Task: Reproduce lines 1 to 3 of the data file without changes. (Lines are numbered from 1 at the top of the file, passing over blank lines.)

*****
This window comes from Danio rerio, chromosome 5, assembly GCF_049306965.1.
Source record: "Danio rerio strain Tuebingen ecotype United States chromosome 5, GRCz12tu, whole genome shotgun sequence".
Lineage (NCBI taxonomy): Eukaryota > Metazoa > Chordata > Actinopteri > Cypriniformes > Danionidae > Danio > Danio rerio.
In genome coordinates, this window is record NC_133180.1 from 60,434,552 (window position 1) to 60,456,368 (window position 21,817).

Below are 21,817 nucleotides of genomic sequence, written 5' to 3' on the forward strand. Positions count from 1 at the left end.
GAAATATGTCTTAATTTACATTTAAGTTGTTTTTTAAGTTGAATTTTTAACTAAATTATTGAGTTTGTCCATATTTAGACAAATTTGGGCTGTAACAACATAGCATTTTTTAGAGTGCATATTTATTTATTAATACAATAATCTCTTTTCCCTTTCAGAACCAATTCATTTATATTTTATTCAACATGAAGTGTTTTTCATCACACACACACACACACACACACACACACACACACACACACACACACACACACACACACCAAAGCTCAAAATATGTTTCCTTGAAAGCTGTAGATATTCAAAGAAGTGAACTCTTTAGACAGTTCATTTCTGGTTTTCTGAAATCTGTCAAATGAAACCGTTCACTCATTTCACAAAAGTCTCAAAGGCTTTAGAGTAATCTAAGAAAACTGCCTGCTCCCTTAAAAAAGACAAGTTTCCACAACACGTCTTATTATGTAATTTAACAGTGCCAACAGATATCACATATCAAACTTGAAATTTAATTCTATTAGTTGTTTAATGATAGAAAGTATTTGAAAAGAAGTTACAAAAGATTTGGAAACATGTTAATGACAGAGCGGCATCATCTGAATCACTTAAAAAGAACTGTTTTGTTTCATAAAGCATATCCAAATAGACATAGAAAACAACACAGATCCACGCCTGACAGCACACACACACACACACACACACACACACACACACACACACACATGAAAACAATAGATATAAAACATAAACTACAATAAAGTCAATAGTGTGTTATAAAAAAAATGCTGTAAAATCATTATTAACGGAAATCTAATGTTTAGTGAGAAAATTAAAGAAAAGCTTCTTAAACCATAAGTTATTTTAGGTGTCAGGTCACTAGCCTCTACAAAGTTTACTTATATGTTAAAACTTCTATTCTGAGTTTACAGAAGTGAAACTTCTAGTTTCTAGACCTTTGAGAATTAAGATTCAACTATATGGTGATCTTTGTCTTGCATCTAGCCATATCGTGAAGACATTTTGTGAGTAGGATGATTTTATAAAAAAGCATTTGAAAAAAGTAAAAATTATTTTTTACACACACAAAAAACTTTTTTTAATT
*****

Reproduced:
This window comes from Danio rerio, chromosome 5, assembly GCF_049306965.1.
Source record: "Danio rerio strain Tuebingen ecotype United States chromosome 5, GRCz12tu, whole genome shotgun sequence".
Lineage (NCBI taxonomy): Eukaryota > Metazoa > Chordata > Actinopteri > Cypriniformes > Danionidae > Danio > Danio rerio.